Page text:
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California: Costa Mesa Red Light Cameras Increased Accidents

September 3, 2009

California: Costa Mesa Red Light Cameras Increased Accidents
The total number of accidents increased where red light cameras were installed in Costa Mesa, California.  

Costa Mesa intersectionThe total number of accidents increased at Costa Mesa, California intersections where red light cameras were installed, according to a city council report released on Tuesday. Since its inception in July 2003, the automated ticketing program has rewarded the city, county and state governments with millions in revenue. Nestor Traffic Systems (NTS), the bankrupt company in charge of the program, also shares in the bounty. Last year, for example, Nestor mailed $2,486,944 worth of the $436 traffic tickets.

The city report did not provide a complete analysis of results at every monitored intersection throughout the past six years. Instead, the report cherry-picked data from just two intersections, Harbor Boulevard and Bristol Street and Bristol Street and Anton Boulevard. It then chose four intersections without cameras and compared their performance between 2001 to 2003 — before cameras — and 2006 to 2008 — after cameras. Even with cherry-picked locations, the total number of accidents increased 13 percent while the camera-free intersections experienced a 5 percent decrease. Rear end collisions also jumped 20 percent with cameras and dropped 10 percent without, a finding consistent with a number of independent studies of the effects of red light camera use (view studies).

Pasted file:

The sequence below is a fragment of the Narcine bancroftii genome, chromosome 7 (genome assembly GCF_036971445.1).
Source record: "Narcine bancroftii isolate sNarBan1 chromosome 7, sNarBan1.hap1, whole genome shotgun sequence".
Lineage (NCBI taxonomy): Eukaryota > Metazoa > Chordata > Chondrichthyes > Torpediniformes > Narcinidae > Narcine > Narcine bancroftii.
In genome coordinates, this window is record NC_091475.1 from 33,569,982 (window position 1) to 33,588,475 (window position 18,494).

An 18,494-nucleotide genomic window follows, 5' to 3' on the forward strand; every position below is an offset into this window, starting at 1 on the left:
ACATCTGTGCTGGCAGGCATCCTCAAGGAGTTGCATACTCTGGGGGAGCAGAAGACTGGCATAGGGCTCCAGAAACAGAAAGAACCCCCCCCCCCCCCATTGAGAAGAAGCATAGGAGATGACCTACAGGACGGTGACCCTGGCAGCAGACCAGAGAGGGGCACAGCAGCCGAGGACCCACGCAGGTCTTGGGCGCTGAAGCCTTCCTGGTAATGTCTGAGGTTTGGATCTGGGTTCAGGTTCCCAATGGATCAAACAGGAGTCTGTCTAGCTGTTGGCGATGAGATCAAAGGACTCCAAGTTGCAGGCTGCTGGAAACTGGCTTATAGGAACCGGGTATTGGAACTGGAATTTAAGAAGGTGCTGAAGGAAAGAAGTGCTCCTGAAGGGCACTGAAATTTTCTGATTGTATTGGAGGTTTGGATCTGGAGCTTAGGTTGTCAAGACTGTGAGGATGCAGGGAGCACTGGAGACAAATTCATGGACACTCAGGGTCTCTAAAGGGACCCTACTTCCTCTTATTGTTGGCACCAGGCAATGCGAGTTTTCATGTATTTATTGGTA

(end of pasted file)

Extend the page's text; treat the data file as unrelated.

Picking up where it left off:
“Rear end collisions usually increase due to some motorists braking quickly in anticipation of the red light camera activation, while the motorist directly behind does not react in time,” Police Sergeant Rob Sharpnack wrote in a memo to the council. “The increase in rear end collisions accounts for the increase in total collisions.”

The camera intersections reported a 15 percent reduction in the number of times police recorded an “injury collision,” although the British Medical Journal has suggested that police officers in the UK underreport injuries so that camera programs would appear more effective in government reports.

Regardless of the city’s assertions regarding the cameras’ effectiveness, the city is not convinced about the effectiveness of Nestor in running the program in light of the company’s recent financial troubles.

“Over the last six months, the Costa Mesa red light camera program administrator has called NTS on average two to three times per week to address problems with the system including performance issues, billing errors, inaccurate record keeping, yellow phasing problems and computer network issues,” Sharpnack wrote. “It has been increasingly more difficult to speak to a live person at NTS as the company has decreased the size of its staff.”